New owner of Wendi’s Cleaning Service raffling $2K in cleaning services to benefit YMCA

AMHERST – For Janelle Ward, buying her mom’s company, Wendi’s Cleaning Service, was a natural progression.

“I became a mom,” she said. “My mom has owned Wendi’s for the last twenty years with her sister, my aunt. And when we had Thanksgiving, my cousins and I would have turkey and dinner and then we’d go clean some things. It was a family thing.”

Ward was an event coordinator for quite some time but the hours and her schedule were tough, especially with being a single mom. The process of buying Wendi’s started last February 2019.

“It was the perfect timing,” she said of buying the business. “My mom was ready to start retiring.”

Based in Amherst, Wendi’s Cleaning Service does commercial and residential cleaning. Ward said she enjoys her work immensely.

“There’s an art to it, actually,” she remarked. “We’ve been focusing on residential so much. I wanted to lean that way because of the customer service which is what I’m really good at. The personal touch – it’s what I was so familiar with at first.”

Over the last year, Ward started getting into the commercial aspect of the business. She said half the fun of the job is making a surface, a room or an entire building spotlessly clean.

“You get to buff and scrub and scrub and wax,” she said. “I enjoy that.”

As the new sole proprietor, Ward realized that taking over the business meant she would be active in all aspects of the business, from day-to-day operations to marketing and management.

“My mom has been very patient with me, taking one bit at a time,” she said. “My mom has also been good about releasing the reigns but she’s always been right there to guide me. She also knows that in order to be a strong business, you need to know how to adapt.”

Ward said that having “fresh eyes” on everything gives her a good perspective in evaluating the processes and her team.

“Right now, we have twelve employee,” she stated. “We had 19 before COVID.”

The coronavirus did add a bump or two to the road for Ward and Wendi’s. The commercial side of business got a little busier as people wanted to have extra cleanings on high-traffic touch points.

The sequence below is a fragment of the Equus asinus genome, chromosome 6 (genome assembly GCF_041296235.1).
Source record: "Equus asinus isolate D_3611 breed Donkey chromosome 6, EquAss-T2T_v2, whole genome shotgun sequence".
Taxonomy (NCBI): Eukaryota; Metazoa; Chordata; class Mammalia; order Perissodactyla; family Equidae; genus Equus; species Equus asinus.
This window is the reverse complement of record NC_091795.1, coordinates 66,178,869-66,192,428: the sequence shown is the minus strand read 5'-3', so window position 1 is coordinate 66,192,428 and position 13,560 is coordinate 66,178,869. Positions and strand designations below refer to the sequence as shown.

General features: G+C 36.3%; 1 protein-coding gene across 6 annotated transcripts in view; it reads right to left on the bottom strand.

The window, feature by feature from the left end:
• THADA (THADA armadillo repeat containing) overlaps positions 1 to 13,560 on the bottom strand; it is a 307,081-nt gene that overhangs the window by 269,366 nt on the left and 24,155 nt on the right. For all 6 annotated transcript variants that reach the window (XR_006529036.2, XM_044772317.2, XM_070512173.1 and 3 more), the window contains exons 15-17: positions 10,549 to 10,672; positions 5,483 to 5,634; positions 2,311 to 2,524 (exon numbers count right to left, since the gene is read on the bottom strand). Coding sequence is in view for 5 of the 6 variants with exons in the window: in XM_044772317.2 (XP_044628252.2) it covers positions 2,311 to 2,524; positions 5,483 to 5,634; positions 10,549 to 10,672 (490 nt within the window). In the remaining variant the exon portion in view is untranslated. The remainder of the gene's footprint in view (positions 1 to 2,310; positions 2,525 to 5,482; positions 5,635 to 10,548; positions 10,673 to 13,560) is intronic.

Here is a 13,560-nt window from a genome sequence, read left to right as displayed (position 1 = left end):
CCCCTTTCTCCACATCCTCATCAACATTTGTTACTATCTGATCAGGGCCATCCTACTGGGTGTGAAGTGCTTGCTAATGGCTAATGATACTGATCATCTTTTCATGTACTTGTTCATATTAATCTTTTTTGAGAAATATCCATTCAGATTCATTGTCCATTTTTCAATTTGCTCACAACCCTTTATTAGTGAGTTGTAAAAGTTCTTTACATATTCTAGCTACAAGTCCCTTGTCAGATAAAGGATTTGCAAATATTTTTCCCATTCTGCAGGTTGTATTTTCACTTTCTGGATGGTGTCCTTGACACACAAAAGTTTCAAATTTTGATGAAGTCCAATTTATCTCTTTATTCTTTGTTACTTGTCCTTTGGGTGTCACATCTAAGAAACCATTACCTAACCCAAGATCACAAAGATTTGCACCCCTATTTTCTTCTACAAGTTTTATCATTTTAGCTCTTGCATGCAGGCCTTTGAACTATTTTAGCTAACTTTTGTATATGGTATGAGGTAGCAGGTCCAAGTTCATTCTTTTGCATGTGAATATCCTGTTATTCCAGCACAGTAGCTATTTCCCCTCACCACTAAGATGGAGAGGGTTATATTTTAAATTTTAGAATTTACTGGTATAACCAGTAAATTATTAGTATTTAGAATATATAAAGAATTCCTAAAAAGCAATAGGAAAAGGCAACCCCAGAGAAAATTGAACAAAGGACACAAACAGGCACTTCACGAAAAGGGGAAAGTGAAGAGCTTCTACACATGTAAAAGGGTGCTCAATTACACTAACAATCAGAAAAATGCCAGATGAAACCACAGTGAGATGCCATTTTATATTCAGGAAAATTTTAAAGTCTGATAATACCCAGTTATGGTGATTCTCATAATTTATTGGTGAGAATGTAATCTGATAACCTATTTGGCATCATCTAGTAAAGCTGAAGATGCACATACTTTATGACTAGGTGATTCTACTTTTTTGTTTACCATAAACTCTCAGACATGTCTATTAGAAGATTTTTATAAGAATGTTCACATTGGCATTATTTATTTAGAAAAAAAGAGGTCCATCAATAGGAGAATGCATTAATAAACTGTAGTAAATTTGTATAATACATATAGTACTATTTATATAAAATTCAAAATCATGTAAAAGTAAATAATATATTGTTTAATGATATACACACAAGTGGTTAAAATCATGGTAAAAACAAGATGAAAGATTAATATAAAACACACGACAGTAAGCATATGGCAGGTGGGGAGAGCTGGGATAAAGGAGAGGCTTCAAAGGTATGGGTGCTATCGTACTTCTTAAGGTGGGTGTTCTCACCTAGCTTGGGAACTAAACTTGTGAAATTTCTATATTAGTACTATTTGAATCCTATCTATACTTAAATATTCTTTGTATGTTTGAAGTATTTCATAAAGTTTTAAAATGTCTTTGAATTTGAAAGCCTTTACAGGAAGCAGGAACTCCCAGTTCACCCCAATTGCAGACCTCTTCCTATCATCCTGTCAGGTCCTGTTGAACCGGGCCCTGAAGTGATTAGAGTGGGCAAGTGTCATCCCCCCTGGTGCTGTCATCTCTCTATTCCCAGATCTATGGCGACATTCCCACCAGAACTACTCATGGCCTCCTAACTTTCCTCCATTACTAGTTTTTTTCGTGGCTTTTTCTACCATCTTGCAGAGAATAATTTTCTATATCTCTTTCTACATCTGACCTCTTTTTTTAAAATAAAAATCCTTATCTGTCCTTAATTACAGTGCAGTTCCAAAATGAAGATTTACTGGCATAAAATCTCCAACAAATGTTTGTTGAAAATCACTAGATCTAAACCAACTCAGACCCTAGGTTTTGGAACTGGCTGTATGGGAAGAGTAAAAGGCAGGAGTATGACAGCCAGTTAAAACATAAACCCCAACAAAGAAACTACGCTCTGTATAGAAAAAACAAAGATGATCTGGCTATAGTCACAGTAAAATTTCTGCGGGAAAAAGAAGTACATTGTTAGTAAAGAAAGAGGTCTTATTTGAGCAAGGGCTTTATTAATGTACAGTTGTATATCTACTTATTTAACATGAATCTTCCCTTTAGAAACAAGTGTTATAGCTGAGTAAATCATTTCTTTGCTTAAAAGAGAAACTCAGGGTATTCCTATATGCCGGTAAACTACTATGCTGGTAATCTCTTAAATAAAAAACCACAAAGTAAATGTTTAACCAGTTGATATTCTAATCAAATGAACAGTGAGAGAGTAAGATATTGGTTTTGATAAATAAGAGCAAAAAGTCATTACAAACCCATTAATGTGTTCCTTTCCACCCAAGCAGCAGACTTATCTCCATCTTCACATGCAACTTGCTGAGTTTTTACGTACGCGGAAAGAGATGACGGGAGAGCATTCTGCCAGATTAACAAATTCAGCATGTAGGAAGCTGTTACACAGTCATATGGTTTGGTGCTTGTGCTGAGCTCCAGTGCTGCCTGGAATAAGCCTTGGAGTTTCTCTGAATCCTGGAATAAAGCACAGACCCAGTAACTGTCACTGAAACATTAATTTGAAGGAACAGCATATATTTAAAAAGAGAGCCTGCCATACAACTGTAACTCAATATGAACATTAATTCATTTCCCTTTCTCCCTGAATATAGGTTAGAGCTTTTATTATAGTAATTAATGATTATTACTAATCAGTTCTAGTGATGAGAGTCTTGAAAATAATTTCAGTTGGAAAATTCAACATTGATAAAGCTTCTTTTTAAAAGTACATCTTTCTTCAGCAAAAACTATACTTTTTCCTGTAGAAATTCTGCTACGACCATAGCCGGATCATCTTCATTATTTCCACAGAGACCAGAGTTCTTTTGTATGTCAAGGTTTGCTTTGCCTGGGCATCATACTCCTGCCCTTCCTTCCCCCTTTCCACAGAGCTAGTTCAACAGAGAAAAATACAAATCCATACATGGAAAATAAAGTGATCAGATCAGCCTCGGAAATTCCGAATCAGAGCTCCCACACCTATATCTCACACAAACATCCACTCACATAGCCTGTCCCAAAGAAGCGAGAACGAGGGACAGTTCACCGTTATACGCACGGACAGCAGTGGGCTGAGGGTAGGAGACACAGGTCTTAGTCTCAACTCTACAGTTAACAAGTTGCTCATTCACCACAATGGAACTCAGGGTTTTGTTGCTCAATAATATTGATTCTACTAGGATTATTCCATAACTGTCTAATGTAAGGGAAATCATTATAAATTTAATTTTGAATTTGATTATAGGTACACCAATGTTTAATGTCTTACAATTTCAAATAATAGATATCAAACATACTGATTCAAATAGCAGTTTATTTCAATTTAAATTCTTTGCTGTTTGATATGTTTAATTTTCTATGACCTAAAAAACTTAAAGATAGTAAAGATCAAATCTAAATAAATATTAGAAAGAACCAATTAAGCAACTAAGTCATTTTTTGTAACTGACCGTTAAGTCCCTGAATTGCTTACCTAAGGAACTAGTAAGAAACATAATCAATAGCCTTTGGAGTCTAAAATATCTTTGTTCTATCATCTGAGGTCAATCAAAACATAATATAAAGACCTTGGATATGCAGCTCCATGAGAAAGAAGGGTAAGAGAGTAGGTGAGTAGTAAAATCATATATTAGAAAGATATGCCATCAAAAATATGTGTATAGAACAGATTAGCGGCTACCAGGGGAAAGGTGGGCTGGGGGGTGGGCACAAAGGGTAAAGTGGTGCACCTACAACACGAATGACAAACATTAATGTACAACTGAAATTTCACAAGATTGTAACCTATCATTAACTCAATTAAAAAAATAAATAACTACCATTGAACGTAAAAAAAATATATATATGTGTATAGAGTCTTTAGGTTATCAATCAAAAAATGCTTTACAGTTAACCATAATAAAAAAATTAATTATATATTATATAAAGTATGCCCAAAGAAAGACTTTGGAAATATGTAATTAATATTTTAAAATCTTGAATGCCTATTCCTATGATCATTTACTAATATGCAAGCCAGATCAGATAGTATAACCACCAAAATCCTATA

“We were able to do that,” she said. “But we didn’t have any new commercial business. It was already existing commercial businesses that wanted to up their cleaning. I had to close residential for six weeks because 90 percent of our business said, ‘No.’ They didn’t want us in their homes because no one knew what to expect.”

Ward said the company followed Gov. Sununu’s guidelines and the many changes that were updated as scientists learned more about the virus.

“People definitely got nervous to socialize,” she noted. “And I had just purchased half of the business. I had just given my mother the money for half of the business and then the pandemic hit. Everything was so uncertain.”

Ward penned a “letter of love” to her residential customers, thanking them and letting them know how much they were appreciated.

“We explained that we had to close for a while,” she said. “And the amount of people who came back gives me goose bumps. They came back with total love. We have given people credits on their accounts, and they would say, ‘No, that’s for you.’ I knew we were going to be okay then.”

By the end of May, when the governor had lifted restrictions, Ward said it was like someone just turned their phone on.

“It was crazy,” she commented. “I’d say we had 95 percent of our residential business back and we now have new commercial business.”

Blanketing the areas that Ward now needs to worry about- maintaining current clients while looking for new business- is no small task. So, how does she do it?

“Carefully,” she said with a laugh. “I’m confident in saying that when we get business, we keep it. I’m confident in our team. They are so well trained.”

Some of WCS’s commercial team members have been employees in the company for almost 20 years.

“They’re all so good at what they do,” Ward said.